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Kenton L. Sena
J. R. R. Tolkien’s The Lord of the Rings has captured the attention of readers for generations. To date, much of Tolkien scholarship has focused on Tolkien’s participation in literary and linguistic traditions; however, ecocritical perspectives on Tolkien’s work represent another important area of scholarship. Tolkien’s environmental vision in many ways was ahead of his time, anticipating the dramatic effects of modernism (and its associated industrialization) on the forests and grasslands of his beloved English countryside. Embedded within his prodigious imagination of the ecosystems of Middle-earth, Tolkien powerfully imagines the power of humans both to destroy (e.g., through waging war, seeking power, and advancing industrialization) and to care for ecosystems. Tolkien’s environmental spaces thus present a perspective on ecological devastation and restoration in Middle-earth, with opportunities to re-imagine ecological restoration in the “real world.” This paper explores examples of ecological devastation and restoration in Tolkien’s The Lord of the Rings, then highlights important implications for framing ecological restoration in practice. Overall, Tolkien’s work presents an opportunity for practitioners of restoration ecology to contextualize ecological devastation and restoration in a broader literary and imaginative framework, providing new pathways for diverse community members to connect with and, eventually, participate in ecological restoration in their own communities.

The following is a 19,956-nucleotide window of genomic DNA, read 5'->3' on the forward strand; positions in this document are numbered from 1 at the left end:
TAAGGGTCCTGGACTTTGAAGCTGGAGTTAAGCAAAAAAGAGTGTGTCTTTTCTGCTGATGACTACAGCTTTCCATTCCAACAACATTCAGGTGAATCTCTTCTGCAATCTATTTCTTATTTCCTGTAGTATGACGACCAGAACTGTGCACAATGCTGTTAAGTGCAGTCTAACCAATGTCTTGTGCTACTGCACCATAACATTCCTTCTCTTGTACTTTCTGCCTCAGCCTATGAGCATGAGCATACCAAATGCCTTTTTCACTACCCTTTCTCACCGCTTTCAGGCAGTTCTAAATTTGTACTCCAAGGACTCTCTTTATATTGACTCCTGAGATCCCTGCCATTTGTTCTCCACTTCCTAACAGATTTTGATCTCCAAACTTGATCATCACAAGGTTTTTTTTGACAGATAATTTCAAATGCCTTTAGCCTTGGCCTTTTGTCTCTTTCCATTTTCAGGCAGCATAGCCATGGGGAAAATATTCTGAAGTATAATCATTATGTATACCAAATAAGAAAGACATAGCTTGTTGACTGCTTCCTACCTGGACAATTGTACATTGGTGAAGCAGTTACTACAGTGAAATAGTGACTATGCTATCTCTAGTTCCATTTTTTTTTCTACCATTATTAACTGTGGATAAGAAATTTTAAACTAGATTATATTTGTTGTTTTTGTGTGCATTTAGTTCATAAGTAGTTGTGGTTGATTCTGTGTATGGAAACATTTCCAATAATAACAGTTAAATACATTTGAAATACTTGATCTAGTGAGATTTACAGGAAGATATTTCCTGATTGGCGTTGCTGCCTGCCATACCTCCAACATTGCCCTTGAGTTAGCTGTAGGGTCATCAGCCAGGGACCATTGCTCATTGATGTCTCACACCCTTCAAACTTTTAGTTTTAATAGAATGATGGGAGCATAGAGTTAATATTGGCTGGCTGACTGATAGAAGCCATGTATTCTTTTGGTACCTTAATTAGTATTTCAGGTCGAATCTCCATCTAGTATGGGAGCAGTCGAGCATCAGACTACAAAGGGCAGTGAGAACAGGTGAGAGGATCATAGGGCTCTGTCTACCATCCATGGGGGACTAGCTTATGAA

Conference Presentation, SER2021
Pre-approved for CECs under SER's CERP program